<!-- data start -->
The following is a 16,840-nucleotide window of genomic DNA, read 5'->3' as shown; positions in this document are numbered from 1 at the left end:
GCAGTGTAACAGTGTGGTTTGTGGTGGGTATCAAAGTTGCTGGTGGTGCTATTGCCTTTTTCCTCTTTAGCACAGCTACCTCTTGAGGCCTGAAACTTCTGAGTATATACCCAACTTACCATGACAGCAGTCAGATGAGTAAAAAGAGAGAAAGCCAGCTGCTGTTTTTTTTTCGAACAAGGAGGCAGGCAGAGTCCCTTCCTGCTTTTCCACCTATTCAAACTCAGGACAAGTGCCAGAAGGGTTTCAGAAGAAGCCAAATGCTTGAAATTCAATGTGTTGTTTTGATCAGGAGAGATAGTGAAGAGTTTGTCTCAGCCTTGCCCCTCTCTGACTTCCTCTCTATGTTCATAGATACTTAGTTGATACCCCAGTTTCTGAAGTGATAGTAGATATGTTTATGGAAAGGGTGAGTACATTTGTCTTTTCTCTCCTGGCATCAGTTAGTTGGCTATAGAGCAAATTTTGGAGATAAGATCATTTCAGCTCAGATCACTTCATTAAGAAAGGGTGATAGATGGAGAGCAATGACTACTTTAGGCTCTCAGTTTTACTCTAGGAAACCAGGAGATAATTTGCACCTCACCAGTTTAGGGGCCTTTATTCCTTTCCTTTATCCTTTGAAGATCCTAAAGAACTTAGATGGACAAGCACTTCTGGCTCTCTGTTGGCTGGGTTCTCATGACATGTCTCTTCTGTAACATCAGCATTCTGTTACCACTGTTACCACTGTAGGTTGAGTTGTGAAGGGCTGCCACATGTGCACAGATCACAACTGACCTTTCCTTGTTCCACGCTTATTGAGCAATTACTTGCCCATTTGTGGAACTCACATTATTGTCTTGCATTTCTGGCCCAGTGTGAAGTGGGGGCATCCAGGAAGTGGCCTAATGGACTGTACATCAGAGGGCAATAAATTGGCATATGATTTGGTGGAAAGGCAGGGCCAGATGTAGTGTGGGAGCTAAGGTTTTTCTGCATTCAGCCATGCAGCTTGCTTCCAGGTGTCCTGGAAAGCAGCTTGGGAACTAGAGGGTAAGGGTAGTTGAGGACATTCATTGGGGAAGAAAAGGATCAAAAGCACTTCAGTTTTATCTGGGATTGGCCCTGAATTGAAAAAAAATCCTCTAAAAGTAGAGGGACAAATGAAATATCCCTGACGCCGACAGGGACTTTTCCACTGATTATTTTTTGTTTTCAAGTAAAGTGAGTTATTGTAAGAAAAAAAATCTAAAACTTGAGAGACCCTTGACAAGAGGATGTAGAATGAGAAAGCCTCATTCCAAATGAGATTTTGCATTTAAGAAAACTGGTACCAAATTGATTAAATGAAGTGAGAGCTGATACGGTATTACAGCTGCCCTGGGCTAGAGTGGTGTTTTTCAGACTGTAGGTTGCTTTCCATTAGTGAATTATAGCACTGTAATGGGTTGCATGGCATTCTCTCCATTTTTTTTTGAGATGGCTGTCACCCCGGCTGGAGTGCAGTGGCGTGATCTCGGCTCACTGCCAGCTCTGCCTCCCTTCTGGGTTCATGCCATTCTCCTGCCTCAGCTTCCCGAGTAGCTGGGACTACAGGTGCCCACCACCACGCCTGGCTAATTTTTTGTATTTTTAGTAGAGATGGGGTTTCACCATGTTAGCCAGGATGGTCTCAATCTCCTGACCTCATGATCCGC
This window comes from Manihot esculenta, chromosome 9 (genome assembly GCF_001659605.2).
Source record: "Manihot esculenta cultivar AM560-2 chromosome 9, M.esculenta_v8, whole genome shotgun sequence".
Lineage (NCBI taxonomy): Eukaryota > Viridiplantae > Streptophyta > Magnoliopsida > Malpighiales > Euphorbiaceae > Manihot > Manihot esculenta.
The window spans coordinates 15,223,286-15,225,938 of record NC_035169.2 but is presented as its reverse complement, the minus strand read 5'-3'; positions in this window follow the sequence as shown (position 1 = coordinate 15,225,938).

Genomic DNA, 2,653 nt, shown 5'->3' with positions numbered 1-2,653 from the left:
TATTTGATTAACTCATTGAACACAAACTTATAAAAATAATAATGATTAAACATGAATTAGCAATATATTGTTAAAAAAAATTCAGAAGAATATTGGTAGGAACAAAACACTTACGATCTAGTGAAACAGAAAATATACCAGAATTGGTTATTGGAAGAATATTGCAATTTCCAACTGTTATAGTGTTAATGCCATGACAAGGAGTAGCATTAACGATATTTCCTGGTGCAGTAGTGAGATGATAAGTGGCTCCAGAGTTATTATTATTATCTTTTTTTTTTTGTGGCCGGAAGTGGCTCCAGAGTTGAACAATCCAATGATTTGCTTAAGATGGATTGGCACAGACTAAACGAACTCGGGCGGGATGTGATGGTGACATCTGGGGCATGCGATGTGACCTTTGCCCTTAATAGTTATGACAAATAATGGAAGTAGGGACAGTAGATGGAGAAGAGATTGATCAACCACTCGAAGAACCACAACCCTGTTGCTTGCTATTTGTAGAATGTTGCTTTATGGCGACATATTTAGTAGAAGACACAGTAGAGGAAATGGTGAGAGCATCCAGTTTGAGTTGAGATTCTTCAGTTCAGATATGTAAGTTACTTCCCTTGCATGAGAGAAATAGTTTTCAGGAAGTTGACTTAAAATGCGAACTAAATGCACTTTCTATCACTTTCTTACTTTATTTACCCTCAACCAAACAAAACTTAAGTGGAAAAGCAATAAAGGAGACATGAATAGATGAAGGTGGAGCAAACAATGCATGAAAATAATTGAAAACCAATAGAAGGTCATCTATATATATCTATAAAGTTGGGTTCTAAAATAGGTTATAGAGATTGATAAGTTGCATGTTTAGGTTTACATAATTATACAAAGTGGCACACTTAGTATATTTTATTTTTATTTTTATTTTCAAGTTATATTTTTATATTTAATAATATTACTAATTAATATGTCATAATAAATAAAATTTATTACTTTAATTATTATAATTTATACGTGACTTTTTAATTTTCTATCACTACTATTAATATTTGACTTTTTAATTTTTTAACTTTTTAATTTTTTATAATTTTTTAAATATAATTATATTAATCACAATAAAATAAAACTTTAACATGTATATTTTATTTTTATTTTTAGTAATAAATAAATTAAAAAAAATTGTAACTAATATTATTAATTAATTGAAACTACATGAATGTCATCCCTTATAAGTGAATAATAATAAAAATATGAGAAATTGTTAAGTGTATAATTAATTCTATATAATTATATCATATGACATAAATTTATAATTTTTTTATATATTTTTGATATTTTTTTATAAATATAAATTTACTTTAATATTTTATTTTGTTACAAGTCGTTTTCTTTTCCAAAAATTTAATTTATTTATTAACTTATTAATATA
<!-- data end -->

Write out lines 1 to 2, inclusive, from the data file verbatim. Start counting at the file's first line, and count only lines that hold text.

The following is a 16,840-nucleotide window of genomic DNA, read 5'->3' as shown; positions in this document are numbered from 1 at the left end:
GCAGTGTAACAGTGTGGTTTGTGGTGGGTATCAAAGTTGCTGGTGGTGCTATTGCCTTTTTCCTCTTTAGCACAGCTACCTCTTGAGGCCTGAAACTTCTGAGTATATACCCAACTTACCATGACAGCAGTCAGATGAGTAAAAAGAGAGAAAGCCAGCTGCTGTTTTTTTTTCGAACAAGGAGGCAGGCAGAGTCCCTTCCTGCTTTTCCACCTATTCAAACTCAGGACAAGTGCCAGAAGGGTTTCAGAAGAAGCCAAATGCTTGAAATTCAATGTGTTGTTTTGATCAGGAGAGATAGTGAAGAGTTTGTCTCAGCCTTGCCCCTCTCTGACTTCCTCTCTATGTTCATAGATACTTAGTTGATACCCCAGTTTCTGAAGTGATAGTAGATATGTTTATGGAAAGGGTGAGTACATTTGTCTTTTCTCTCCTGGCATCAGTTAGTTGGCTATAGAGCAAATTTTGGAGATAAGATCATTTCAGCTCAGATCACTTCATTAAGAAAGGGTGATAGATGGAGAGCAATGACTACTTTAGGCTCTCAGTTTTACTCTAGGAAACCAGGAGATAATTTGCACCTCACCAGTTTAGGGGCCTTTATTCCTTTCCTTTATCCTTTGAAGATCCTAAAGAACTTAGATGGACAAGCACTTCTGGCTCTCTGTTGGCTGGGTTCTCATGACATGTCTCTTCTGTAACATCAGCATTCTGTTACCACTGTTACCACTGTAGGTTGAGTTGTGAAGGGCTGCCACATGTGCACAGATCACAACTGACCTTTCCTTGTTCCACGCTTATTGAGCAATTACTTGCCCATTTGTGGAACTCACATTATTGTCTTGCATTTCTGGCCCAGTGTGAAGTGGGGGCATCCAGGAAGTGGCCTAATGGACTGTACATCAGAGGGCAATAAATTGGCATATGATTTGGTGGAAAGGCAGGGCCAGATGTAGTGTGGGAGCTAAGGTTTTTCTGCATTCAGCCATGCAGCTTGCTTCCAGGTGTCCTGGAAAGCAGCTTGGGAACTAGAGGGTAAGGGTAGTTGAGGACATTCATTGGGGAAGAAAAGGATCAAAAGCACTTCAGTTTTATCTGGGATTGGCCCTGAATTGAAAAAAAATCCTCTAAAAGTAGAGGGACAAATGAAATATCCCTGACGCCGACAGGGACTTTTCCACTGATTATTTTTTGTTTTCAAGTAAAGTGAGTTATTGTAAGAAAAAAAATCTAAAACTTGAGAGACCCTTGACAAGAGGATGTAGAATGAGAAAGCCTCATTCCAAATGAGATTTTGCATTTAAGAAAACTGGTACCAAATTGATTAAATGAAGTGAGAGCTGATACGGTATTACAGCTGCCCTGGGCTAGAGTGGTGTTTTTCAGACTGTAGGTTGCTTTCCATTAGTGAATTATAGCACTGTAATGGGTTGCATGGCATTCTCTCCATTTTTTTTTGAGATGGCTGTCACCCCGGCTGGAGTGCAGTGGCGTGATCTCGGCTCACTGCCAGCTCTGCCTCCCTTCTGGGTTCATGCCATTCTCCTGCCTCAGCTTCCCGAGTAGCTGGGACTACAGGTGCCCACCACCACGCCTGGCTAATTTTTTGTATTTTTAGTAGAGATGGGGTTTCACCATGTTAGCCAGGATGGTCTCAATCTCCTGACCTCATGATCCGC